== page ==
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perus'd, within a very small number, that were in print in his time or fome fhort time after; the
the mufes, fhould not have been tempted to tafte at least of that fountain to which of all his other brethren there was such continual refort let us conclude then, that he did tafte of it; but, happily for himself, and more happy for the world that enjoys him now, he did not find it to his relish, and threw away the cup metaphor apart, it is evident-that he had fome little knowledge of the Italian: perhaps, juft as much as enabl'd him to read a novel or a poem ; and to put fome few fragments of it, with which his memory furnish'd him, into the mouth of a pedant, or fine gentleman.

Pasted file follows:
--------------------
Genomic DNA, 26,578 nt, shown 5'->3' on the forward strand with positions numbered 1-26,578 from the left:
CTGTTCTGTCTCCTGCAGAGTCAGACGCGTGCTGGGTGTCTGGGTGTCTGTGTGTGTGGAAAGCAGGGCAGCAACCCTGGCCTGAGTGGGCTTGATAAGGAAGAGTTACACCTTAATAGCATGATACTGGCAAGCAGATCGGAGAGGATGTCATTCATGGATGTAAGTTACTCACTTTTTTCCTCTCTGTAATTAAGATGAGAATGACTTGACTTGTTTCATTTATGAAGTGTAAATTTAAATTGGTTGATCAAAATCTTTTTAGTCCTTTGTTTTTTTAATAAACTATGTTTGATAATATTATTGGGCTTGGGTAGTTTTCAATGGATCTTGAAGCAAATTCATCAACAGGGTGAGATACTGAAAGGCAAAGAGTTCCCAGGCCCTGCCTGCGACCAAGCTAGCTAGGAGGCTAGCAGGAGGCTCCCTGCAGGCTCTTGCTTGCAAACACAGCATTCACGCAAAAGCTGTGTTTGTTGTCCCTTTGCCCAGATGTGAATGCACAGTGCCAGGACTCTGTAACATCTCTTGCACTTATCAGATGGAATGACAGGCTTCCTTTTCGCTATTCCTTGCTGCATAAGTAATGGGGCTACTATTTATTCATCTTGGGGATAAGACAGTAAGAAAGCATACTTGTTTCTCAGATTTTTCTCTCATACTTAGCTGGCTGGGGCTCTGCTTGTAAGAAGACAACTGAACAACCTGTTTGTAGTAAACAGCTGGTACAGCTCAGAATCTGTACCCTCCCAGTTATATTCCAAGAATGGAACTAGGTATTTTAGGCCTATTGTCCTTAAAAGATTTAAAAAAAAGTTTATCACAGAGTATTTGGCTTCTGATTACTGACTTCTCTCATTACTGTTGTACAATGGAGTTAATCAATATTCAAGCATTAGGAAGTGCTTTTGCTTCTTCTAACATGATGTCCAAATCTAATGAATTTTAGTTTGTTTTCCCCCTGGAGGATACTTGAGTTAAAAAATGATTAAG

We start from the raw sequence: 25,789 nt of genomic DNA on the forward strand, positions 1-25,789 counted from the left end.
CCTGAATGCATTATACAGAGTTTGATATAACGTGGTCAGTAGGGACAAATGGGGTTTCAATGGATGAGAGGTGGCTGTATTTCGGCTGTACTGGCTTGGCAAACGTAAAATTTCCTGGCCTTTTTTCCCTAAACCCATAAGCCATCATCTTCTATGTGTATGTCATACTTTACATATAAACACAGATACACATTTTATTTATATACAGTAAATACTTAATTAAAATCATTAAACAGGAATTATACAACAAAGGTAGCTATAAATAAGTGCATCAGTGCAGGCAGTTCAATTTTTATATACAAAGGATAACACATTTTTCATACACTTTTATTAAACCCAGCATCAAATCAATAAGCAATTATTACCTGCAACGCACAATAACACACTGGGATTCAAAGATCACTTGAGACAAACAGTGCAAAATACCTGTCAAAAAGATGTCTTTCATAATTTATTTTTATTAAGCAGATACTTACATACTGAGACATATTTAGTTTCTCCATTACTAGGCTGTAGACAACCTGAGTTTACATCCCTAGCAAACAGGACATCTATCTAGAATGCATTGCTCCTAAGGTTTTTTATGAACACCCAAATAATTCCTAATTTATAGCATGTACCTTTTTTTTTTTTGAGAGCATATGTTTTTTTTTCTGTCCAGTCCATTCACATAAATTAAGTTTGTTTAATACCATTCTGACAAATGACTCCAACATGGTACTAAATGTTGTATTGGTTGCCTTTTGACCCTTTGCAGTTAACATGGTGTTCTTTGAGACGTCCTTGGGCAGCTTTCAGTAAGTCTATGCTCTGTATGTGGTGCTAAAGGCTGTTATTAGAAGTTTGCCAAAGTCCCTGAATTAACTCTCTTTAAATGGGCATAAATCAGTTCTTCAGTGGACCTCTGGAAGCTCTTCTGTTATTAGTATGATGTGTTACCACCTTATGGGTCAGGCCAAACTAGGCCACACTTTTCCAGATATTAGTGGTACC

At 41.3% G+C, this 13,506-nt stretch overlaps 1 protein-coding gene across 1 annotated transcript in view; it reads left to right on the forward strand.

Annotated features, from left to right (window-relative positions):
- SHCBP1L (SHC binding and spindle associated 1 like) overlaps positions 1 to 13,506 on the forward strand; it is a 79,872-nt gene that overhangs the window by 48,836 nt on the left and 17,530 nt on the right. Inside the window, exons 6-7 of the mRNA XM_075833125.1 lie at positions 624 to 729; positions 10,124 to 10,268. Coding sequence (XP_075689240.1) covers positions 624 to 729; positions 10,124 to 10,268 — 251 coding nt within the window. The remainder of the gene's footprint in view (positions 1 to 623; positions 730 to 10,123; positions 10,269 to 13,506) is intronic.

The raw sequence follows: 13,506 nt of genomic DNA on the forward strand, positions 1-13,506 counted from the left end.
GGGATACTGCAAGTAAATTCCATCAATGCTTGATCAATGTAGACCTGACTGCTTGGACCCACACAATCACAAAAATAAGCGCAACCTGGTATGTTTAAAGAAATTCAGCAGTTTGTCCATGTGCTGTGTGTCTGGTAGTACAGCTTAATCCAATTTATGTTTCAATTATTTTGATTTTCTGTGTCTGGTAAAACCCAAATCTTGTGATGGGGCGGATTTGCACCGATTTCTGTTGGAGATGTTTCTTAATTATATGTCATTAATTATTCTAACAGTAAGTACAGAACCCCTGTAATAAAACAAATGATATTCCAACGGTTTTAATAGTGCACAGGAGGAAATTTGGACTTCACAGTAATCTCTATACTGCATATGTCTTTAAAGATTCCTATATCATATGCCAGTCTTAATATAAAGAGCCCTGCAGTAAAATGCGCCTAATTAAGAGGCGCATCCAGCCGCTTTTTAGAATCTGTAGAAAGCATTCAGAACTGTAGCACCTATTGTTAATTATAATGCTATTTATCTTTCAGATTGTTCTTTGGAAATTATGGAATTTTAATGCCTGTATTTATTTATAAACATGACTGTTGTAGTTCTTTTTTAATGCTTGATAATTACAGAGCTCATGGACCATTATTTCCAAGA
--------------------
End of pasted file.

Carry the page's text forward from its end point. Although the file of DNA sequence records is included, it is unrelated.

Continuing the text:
How or when he acquir'd it we must be content to be ignorant, but of the French language he was fomewhat a greater master than of the two that have gone before; yet, unless we except their novelifts, he does not appear to have had much acquaintance with any of their writers; what he has given us of it is meerly colloquial, flows with great ease from him, and is reasonably pure: Should it be faid-he had travel'd for't, we know not who can confute us: in his days indeed, and with people of his station, the custom of doing fo was rather rarer than in ours; yet we have met with an example, and in his own band of players, in the perfon of the very famous Mr. Kempe; of whofe travels there is mention in a filly old play, call'd―The Return from Parnaffus, printed in 1606, but written much earlier in the time of Queen Elizabeth: add to this-the exceeding great liveliness and juftness that is seen in many descriptions of the fea and of promontories, which, if examin'd, fhew another fort of knowledge of them than is to be gotten in books or relations; and if these be lay'd together, this conjecture of his travelling may not be thought void of probability.